Williams v. Kinyon et al

Filing 110

ORDER that Plaintiff Travis Williams' motion for special matters and to alter or amend (dkt. ## 63 , 68 ) are DENIED. Plaintiff's motion for assistance in recruiting counsel (dkt. # 71 ) is DENIED without prejudice. Plaintiff's mot ion to amend (dkt. ## 44 , 45 ) is DENIED. Defendant Erin Wehrle's motion for partial summary judgment (dkt. # 47 ) is GRANTED as set forth above. Defendant Sandra McArdle's motion for partial summary judgment (dkt. # 52 ) is GRANTED as set forth above. Defendants Wehrle and McArdle are dismissed from this lawsuit. At the close of this case, the clerk of court is directed to enter judgment in defendants' McArdle and Wehrle's favor. Signed by District Judge William M. Conley on 6/3/2021. (kmd),(ps)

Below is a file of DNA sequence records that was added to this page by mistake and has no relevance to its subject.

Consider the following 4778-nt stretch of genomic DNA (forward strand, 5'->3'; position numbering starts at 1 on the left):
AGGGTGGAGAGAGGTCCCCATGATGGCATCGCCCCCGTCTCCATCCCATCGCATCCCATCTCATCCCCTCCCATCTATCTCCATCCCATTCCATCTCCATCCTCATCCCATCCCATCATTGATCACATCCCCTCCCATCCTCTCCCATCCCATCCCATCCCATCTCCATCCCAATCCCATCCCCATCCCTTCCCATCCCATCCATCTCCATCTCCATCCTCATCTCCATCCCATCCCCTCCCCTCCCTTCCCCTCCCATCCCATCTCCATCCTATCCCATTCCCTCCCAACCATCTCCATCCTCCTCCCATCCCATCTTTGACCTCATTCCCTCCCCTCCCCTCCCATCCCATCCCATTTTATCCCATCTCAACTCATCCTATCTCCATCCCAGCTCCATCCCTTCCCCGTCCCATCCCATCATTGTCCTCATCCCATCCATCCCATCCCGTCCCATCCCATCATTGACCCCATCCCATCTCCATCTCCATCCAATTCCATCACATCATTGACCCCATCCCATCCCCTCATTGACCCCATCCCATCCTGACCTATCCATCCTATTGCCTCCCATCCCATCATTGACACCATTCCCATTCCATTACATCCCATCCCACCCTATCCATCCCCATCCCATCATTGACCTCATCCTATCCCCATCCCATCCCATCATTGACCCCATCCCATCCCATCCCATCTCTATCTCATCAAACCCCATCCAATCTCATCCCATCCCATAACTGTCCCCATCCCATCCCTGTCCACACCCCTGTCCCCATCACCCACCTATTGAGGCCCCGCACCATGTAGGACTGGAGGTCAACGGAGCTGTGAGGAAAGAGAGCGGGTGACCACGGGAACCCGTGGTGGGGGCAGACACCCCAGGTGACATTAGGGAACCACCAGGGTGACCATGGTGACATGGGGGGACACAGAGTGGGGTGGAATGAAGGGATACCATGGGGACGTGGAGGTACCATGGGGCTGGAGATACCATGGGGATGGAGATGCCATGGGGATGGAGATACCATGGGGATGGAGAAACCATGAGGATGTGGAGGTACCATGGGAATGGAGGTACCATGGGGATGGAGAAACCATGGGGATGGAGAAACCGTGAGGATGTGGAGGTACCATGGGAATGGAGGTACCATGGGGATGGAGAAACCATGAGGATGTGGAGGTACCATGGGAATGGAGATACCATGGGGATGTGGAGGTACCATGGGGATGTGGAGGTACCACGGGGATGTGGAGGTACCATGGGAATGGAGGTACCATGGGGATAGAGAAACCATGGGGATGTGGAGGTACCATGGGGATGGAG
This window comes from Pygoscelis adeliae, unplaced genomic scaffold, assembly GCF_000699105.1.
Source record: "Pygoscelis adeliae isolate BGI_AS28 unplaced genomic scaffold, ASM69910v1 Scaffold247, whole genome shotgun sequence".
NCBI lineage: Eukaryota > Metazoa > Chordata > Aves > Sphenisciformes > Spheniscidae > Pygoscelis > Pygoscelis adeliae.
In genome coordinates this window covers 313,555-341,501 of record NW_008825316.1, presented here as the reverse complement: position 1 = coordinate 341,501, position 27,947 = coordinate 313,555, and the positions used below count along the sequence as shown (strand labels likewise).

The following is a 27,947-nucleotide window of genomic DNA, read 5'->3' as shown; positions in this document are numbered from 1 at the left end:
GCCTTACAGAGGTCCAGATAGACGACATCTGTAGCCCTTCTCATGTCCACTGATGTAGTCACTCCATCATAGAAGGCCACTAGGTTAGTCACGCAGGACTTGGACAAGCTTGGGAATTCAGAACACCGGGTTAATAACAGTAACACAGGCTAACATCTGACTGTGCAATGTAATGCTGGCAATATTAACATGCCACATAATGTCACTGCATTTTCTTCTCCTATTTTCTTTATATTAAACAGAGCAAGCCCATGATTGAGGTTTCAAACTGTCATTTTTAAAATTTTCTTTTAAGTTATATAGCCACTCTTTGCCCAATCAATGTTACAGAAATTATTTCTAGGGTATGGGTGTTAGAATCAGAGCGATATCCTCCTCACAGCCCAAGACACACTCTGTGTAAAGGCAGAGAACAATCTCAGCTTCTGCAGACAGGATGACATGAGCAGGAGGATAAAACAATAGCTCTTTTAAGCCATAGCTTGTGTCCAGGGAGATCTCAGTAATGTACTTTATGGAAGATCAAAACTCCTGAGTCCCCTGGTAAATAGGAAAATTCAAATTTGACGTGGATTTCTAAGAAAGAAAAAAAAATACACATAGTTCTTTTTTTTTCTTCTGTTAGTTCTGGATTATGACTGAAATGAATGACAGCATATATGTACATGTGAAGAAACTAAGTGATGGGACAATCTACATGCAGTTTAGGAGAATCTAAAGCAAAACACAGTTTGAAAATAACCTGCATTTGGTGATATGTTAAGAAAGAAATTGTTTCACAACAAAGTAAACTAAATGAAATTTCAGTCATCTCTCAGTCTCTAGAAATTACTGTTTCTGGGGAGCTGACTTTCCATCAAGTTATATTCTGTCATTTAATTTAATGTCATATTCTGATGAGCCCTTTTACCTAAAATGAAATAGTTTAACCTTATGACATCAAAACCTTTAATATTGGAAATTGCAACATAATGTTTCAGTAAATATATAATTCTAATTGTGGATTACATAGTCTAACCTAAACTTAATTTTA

Download PDF